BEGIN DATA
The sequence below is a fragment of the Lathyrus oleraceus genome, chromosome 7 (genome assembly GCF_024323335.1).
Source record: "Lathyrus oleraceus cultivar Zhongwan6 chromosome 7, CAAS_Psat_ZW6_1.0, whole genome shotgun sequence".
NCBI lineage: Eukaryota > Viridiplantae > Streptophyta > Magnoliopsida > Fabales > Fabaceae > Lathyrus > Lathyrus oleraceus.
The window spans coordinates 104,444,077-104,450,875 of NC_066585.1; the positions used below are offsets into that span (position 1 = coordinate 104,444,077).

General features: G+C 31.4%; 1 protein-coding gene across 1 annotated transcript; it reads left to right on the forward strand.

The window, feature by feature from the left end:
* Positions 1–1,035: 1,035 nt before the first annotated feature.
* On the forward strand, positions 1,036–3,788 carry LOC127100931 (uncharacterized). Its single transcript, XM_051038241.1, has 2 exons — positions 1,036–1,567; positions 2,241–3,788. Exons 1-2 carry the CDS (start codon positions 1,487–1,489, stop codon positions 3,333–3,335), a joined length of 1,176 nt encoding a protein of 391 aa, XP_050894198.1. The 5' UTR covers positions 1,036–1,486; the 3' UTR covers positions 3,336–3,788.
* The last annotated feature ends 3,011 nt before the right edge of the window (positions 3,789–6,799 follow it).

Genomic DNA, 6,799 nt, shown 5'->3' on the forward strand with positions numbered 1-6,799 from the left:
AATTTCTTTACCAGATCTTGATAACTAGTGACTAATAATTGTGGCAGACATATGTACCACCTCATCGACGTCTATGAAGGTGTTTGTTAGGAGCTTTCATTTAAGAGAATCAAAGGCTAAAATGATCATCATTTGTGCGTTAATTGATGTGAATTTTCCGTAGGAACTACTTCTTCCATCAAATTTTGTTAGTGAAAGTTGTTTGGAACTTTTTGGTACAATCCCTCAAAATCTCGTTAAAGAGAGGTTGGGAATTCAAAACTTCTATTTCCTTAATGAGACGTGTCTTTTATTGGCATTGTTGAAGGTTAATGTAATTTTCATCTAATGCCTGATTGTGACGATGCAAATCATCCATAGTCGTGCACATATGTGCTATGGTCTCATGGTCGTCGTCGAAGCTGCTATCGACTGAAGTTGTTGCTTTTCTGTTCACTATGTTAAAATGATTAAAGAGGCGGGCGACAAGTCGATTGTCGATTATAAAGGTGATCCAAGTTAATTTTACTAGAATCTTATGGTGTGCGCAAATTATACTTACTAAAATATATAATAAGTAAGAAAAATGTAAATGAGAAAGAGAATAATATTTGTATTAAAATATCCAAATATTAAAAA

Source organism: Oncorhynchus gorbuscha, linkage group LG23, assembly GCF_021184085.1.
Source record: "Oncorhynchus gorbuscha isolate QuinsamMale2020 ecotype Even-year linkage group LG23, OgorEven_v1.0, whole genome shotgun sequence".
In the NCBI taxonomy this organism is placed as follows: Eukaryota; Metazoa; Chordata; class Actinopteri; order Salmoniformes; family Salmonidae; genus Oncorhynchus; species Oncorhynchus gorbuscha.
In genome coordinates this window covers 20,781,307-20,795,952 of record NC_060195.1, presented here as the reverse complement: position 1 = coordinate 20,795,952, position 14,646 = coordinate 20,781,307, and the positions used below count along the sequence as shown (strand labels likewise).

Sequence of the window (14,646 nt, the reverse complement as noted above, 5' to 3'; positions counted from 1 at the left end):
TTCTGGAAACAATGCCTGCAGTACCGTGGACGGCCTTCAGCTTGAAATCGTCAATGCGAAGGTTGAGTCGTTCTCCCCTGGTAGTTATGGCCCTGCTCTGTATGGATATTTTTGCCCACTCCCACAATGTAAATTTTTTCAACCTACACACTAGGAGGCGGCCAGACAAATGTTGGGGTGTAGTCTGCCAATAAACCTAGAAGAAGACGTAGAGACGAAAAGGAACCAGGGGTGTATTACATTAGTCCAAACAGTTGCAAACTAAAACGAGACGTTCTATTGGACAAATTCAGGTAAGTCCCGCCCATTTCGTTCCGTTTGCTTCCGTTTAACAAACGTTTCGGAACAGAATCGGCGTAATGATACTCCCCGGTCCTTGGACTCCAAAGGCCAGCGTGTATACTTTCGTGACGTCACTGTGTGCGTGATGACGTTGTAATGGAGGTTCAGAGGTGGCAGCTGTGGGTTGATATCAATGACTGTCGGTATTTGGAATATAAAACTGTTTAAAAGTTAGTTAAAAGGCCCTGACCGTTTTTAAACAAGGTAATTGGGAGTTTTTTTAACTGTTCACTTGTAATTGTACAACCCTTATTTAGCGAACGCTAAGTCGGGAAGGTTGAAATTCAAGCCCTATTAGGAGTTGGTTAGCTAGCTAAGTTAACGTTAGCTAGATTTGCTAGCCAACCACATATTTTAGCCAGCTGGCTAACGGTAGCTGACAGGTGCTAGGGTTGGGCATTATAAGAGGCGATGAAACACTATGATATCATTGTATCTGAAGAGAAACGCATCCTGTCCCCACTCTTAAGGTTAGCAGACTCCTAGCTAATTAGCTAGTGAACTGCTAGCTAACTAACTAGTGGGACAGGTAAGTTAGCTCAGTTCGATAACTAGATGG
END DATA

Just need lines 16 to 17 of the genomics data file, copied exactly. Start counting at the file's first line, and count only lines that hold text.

Sequence of the window (14,646 nt, the reverse complement as noted above, 5' to 3'; positions counted from 1 at the left end):
TTCTGGAAACAATGCCTGCAGTACCGTGGACGGCCTTCAGCTTGAAATCGTCAATGCGAAGGTTGAGTCGTTCTCCCCTGGTAGTTATGGCCCTGCTCTGTATGGATATTTTTGCCCACTCCCACAATGTAAATTTTTTCAACCTACACACTAGGAGGCGGCCAGACAAATGTTGGGGTGTAGTCTGCCAATAAACCTAGAAGAAGACGTAGAGACGAAAAGGAACCAGGGGTGTATTACATTAGTCCAAACAGTTGCAAACTAAAACGAGACGTTCTATTGGACAAATTCAGGTAAGTCCCGCCCATTTCGTTCCGTTTGCTTCCGTTTAACAAACGTTTCGGAACAGAATCGGCGTAATGATACTCCCCGGTCCTTGGACTCCAAAGGCCAGCGTGTATACTTTCGTGACGTCACTGTGTGCGTGATGACGTTGTAATGGAGGTTCAGAGGTGGCAGCTGTGGGTTGATATCAATGACTGTCGGTATTTGGAATATAAAACTGTTTAAAAGTTAGTTAAAAGGCCCTGACCGTTTTTAAACAAGGTAATTGGGAGTTTTTTTAACTGTTCACTTGTAATTGTACAACCCTTATTTAGCGAACGCTAAGTCGGGAAGGTTGAAATTCAAGCCCTATTAGGAGTTGGTTAGCTAGCTAAGTTAACGTTAGCTAGATTTGCTAGCCAACCACATATTTTAGCCAGCTGGCTAACGGTAGCTGACAGGTGCTAGGGTTGGGCATTATAAGAGGCGATGAAACACTATGATATCATTGTATCTGAAGAGAAACGCATCCTGTCCCCACTCTTAAGGTTAGCAGACTCCTAGCTAATTAGCTAGTGAACTGCTAGCTAACTAACTAGTGGGACAGGTAAGTTAGCTCAGTTCGATAACTAGATGG